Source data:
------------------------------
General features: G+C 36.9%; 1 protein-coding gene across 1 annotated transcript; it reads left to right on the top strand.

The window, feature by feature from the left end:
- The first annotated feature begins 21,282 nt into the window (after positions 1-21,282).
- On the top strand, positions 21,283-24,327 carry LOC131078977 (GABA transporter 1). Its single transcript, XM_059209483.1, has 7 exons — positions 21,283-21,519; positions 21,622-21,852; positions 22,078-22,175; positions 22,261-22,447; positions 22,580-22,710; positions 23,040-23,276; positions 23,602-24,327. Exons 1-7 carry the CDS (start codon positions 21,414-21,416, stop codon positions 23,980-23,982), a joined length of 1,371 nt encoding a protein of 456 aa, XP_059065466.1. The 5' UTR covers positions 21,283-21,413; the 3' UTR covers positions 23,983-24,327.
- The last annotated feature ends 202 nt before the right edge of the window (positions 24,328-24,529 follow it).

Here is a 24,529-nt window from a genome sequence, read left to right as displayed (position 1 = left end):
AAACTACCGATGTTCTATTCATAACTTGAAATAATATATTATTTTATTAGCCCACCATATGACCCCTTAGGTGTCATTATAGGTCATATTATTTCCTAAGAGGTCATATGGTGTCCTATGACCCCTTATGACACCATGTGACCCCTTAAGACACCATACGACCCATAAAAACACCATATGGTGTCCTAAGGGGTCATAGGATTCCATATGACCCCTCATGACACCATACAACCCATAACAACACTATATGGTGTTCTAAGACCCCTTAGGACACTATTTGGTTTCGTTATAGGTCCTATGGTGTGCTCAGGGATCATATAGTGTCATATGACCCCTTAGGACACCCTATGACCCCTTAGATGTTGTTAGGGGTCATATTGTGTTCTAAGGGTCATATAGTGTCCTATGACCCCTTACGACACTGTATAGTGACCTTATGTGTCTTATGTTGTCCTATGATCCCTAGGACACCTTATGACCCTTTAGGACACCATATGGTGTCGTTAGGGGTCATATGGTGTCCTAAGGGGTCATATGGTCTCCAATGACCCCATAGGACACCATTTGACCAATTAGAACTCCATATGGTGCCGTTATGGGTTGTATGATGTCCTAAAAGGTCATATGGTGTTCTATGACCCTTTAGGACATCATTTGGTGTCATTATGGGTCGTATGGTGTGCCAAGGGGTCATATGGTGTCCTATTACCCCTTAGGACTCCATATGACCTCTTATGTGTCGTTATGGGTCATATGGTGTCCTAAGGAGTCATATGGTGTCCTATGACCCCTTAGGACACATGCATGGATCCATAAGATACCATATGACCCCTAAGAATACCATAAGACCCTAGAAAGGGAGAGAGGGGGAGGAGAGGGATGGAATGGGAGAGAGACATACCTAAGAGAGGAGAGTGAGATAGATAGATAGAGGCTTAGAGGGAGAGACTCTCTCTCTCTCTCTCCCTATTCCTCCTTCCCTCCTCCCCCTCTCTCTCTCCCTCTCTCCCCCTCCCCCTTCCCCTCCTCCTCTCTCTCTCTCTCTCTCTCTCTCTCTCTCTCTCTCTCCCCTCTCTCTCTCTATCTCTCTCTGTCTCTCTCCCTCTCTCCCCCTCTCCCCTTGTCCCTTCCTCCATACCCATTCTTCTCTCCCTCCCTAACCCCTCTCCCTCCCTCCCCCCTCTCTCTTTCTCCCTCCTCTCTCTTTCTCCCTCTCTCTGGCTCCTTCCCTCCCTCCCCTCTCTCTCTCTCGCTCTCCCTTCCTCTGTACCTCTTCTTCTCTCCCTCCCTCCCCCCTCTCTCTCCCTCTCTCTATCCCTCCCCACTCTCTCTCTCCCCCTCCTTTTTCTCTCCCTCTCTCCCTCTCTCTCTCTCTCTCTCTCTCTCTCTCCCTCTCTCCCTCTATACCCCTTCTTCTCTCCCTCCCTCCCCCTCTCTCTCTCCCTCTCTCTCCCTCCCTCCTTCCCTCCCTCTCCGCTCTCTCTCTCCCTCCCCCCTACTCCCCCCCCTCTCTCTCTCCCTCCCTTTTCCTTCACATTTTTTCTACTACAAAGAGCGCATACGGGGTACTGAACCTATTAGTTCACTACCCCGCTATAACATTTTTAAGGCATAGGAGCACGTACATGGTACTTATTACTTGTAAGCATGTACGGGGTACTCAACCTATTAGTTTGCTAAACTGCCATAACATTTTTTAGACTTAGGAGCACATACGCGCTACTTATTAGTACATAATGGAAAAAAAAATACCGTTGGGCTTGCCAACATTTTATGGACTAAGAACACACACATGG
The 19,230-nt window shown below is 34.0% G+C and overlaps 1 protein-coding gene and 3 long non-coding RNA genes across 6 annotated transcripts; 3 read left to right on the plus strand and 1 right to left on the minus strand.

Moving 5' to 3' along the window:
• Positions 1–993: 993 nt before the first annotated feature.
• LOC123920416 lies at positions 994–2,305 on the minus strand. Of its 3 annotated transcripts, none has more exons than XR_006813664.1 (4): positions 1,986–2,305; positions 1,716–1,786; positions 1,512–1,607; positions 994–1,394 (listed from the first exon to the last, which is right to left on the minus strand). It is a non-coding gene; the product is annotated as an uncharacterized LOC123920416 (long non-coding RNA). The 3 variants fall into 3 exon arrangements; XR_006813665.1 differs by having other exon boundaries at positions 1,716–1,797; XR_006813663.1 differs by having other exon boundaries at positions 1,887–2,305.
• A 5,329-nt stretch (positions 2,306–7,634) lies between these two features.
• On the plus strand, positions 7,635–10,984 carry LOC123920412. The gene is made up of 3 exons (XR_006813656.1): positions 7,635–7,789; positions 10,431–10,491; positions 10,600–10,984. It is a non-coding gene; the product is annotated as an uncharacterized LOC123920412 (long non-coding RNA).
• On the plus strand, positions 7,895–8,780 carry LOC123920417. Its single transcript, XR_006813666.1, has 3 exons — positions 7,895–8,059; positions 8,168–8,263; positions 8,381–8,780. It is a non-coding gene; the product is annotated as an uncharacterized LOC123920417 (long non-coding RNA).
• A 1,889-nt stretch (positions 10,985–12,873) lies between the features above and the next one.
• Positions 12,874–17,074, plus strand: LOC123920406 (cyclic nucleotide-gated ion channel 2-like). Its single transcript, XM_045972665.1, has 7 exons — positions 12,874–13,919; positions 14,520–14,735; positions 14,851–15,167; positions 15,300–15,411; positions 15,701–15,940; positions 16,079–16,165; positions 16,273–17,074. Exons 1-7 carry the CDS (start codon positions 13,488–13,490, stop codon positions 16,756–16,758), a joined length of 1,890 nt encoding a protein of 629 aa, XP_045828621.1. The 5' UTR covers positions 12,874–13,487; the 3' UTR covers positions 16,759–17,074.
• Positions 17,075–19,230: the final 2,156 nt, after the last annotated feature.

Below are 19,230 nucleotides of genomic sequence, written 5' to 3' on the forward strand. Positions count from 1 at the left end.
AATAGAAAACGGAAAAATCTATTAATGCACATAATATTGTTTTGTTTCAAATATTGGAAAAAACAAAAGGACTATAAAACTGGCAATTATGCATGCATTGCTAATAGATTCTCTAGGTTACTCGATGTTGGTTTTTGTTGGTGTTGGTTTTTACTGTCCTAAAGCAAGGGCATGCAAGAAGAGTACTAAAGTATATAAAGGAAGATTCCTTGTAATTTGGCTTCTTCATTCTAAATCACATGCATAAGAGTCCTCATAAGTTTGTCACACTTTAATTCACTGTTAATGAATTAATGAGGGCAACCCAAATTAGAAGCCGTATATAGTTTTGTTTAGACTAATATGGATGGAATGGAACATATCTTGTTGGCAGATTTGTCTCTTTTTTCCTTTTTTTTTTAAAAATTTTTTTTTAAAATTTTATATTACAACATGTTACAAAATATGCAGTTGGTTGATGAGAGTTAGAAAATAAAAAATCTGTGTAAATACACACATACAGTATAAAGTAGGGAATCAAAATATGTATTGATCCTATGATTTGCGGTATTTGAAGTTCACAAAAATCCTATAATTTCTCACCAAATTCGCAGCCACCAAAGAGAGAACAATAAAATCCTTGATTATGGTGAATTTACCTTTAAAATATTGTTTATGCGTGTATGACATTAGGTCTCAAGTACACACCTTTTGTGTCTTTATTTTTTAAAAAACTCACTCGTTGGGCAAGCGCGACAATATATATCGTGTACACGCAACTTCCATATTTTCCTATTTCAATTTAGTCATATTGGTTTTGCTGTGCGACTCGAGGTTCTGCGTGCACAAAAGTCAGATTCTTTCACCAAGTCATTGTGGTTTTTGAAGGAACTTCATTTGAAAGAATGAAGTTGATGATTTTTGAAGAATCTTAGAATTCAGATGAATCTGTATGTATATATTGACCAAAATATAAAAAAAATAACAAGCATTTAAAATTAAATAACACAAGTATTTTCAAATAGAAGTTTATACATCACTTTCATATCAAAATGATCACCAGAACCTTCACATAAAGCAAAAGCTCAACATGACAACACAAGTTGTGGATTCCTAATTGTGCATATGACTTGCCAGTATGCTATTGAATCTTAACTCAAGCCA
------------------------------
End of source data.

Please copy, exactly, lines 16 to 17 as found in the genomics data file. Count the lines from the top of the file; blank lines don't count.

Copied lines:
• Positions 12,874–17,074, plus strand: LOC123920406 (cyclic nucleotide-gated ion channel 2-like). Its single transcript, XM_045972665.1, has 7 exons — positions 12,874–13,919; positions 14,520–14,735; positions 14,851–15,167; positions 15,300–15,411; positions 15,701–15,940; positions 16,079–16,165; positions 16,273–17,074. Exons 1-7 carry the CDS (start codon positions 13,488–13,490, stop codon positions 16,756–16,758), a joined length of 1,890 nt encoding a protein of 629 aa, XP_045828621.1. The 5' UTR covers positions 12,874–13,487; the 3' UTR covers positions 16,759–17,074.
• Positions 17,075–19,230: the final 2,156 nt, after the last annotated feature.